Data from more than 17,000 teenagers show little evidence of a relationship between screen time and well-being1 in adolescents.
The study, published in Psychological Science, a journal of the Association for Psychological Science, casts doubt on the widely accepted notion that spending time online, gaming, or watching TV, especially before bedtime, can damage young people's mental health.
best practice statistical3
and methodological techniques we found little evidence for substantial negative associations between digital-screen engagement and adolescent well-being," said Amy Orben, a Researcher at the Oxford4
Internet Institute (OII) and College Lecturer at the Queen's College, University of Oxford.
"While psychological science can be a powerful tool for understanding the link between screen use and adolescent well-being, it still routinely fails to supply stakeholders and the public with high-quality, transparent5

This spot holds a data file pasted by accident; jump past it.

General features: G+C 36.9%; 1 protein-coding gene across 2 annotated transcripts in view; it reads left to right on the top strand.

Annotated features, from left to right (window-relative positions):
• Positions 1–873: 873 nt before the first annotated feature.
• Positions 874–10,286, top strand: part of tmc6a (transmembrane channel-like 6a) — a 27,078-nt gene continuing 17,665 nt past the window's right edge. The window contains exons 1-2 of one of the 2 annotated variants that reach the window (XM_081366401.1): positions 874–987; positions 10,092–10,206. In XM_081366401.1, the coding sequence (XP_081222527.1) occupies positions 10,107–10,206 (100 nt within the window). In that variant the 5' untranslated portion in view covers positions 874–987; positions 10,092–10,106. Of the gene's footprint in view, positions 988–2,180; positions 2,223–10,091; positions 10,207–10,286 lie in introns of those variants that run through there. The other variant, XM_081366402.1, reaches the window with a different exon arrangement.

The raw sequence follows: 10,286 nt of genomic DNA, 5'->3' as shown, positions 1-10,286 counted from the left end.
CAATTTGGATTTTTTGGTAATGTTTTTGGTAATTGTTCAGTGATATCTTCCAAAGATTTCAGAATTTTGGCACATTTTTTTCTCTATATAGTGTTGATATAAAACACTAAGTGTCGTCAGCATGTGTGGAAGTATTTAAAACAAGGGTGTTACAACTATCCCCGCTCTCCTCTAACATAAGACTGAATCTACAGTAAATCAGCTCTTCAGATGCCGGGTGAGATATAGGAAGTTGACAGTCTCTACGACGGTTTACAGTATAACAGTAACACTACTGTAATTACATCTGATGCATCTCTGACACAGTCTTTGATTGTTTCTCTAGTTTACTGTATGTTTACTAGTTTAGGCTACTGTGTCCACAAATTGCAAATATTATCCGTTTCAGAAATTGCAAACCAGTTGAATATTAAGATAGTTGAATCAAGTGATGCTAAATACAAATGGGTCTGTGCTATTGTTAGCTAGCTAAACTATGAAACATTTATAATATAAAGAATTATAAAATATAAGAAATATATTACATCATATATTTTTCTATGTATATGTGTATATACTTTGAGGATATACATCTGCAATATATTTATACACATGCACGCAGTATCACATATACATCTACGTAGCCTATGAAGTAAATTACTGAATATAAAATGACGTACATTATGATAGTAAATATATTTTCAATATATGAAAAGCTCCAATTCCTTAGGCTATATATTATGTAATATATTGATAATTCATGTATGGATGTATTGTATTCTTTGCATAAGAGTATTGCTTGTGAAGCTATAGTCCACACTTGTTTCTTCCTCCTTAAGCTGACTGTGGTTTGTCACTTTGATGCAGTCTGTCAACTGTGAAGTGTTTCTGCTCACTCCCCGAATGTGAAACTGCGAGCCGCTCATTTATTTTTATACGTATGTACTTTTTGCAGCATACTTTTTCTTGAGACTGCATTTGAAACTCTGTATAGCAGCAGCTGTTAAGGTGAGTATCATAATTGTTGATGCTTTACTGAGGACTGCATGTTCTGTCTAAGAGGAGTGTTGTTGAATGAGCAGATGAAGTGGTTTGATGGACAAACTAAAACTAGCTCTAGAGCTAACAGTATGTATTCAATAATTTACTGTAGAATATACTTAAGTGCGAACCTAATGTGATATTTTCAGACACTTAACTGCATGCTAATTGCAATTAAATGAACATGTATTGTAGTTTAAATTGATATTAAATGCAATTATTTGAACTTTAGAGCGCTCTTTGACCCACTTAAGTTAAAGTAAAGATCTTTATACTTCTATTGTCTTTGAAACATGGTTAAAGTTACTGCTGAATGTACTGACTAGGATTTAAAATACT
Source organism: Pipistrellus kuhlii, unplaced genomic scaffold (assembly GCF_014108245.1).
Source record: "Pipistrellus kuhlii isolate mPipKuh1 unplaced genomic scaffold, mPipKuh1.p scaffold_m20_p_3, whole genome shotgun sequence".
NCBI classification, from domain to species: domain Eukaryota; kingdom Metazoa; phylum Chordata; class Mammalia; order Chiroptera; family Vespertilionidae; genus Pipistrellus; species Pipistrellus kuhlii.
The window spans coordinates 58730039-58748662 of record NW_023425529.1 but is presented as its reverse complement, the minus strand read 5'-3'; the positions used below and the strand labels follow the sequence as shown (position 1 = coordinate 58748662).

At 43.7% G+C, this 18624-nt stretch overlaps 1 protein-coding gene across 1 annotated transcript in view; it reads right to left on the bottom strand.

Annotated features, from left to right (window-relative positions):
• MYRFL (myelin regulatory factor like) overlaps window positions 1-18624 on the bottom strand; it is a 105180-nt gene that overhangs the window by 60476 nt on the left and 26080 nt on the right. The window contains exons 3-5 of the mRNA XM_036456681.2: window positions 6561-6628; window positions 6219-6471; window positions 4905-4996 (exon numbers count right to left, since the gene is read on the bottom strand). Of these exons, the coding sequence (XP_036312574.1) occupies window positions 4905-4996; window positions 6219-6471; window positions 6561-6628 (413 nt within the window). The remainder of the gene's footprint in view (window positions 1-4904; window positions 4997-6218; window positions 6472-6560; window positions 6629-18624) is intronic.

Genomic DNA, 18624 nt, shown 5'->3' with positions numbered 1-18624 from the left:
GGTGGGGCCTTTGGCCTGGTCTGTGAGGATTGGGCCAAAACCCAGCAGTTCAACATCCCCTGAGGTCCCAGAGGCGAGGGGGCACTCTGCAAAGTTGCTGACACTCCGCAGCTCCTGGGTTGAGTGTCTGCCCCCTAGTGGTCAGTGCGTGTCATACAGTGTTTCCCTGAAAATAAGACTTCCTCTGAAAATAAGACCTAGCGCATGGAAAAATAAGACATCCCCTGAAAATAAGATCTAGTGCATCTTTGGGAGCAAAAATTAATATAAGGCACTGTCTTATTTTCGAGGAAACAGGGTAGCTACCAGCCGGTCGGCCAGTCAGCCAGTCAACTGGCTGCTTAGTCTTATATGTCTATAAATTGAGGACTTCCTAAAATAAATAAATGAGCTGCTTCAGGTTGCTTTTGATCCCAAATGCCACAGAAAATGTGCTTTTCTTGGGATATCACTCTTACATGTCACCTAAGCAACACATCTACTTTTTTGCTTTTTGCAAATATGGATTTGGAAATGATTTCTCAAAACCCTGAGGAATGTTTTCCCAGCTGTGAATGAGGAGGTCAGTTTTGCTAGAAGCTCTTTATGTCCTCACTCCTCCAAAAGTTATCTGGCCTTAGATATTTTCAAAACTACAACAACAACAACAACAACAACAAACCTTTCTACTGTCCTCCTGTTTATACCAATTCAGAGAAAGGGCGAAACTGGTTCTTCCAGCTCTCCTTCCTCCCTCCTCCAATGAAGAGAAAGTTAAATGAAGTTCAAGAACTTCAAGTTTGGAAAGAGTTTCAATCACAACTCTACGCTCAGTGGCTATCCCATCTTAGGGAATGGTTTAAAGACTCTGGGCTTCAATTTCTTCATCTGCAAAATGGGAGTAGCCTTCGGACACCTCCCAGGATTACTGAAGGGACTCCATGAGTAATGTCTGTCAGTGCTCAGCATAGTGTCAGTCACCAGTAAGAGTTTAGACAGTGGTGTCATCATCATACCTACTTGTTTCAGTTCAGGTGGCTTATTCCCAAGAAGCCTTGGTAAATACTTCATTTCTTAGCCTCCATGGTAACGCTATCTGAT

, and objective investigations6
into growing concerns about digital technologies."
three different datasets, which include improved measurements of screen time, we found little clear-cut evidence that screen time decreases adolescent well-being, even if the use of digital technology occurs directly before bedtime," said Professor Andrew Przybylski, Director of Research at the OII and coauthor on the study.
The research found that adolescents' total screen time per day had little impact on their mental health, both on weekends and weekdays.
It also found that the use of digital screens 2 hours, 1 hour, or 30 minutes before bedtime didn't have clear associations with decreases in adolescent well-being, even though this is often taken as a fact by media reports and public debates.